Facebook’s long-term roadmap is focused on building technologies in connectivity, AI, and VR as it believes research in these areas will help us progress toward opening the world to everyone, writes MIKE SCHROEPFER, Facebook CTO.
Our work in AI is helping us move all these projects forward. We’re conducting industry-leading research to help drive advancements in AI disciplines like computer vision, language understanding, and machine learning. We then use this research to build infrastructure that anyone at Facebook can use to build new products and services. We’re also applying AI to help solve longer-term challenges as we push forward in the fields of connectivity and VR. And to accelerate the impact of AI, we’re tackling the furthest frontiers of research, such as teaching computers to learn like humans do — by observing the world.
Our approach: From research to platforms to production
As the field of AI advances quickly, we’re turning the latest research breakthroughs into tools, platforms, and infrastructure that make it possible for anyone at Facebook to use AI in the things they build. Examples include:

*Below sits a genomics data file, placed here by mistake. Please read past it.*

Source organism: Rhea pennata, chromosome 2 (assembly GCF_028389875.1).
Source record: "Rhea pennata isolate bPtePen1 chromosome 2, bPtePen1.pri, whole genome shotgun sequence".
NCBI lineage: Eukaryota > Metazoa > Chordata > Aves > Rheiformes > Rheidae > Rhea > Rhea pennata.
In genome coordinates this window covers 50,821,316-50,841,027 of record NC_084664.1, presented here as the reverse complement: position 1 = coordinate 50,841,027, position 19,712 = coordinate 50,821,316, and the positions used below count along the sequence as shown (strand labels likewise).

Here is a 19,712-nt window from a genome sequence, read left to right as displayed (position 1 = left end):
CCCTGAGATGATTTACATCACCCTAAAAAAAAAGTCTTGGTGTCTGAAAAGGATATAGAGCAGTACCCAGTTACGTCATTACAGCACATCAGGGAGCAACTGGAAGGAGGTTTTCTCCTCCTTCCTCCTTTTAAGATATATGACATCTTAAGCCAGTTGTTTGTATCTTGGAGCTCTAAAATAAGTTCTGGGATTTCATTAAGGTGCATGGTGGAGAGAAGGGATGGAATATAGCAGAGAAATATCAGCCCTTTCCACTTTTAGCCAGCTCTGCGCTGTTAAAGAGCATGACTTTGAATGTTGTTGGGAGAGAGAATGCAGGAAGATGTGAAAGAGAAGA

- FBLearner Flow: The backbone of AI-based product development at Facebook. This platform makes AI available to everyone at Facebook for a wide variety of purposes. FBLearner Flow has helped make AI so accessible within Facebook that nearly 70% of the people using the platform here are not AI experts. With the help of the platform we’re now seeing twice as many AI experiments run per month at Facebook compared with six months ago.
- AutoML: The infrastructure that allows engineers to optimize new AI models using existing AI. Put another way: We’re training and testing more than 300,000 machine learning models each month, and AutoML can automatically apply the results of each test to other machine learning models to make them better. This eliminates work for engineers and helps us improve our AI capabilities faster.
- Lumos: A new self-serve platform that allows teams to harness the power of computer vision for their products and services without the need for prior expertise. For the teams who work to keep people on Facebook safe, this has helped improve our ability to spot content that violates our community standards.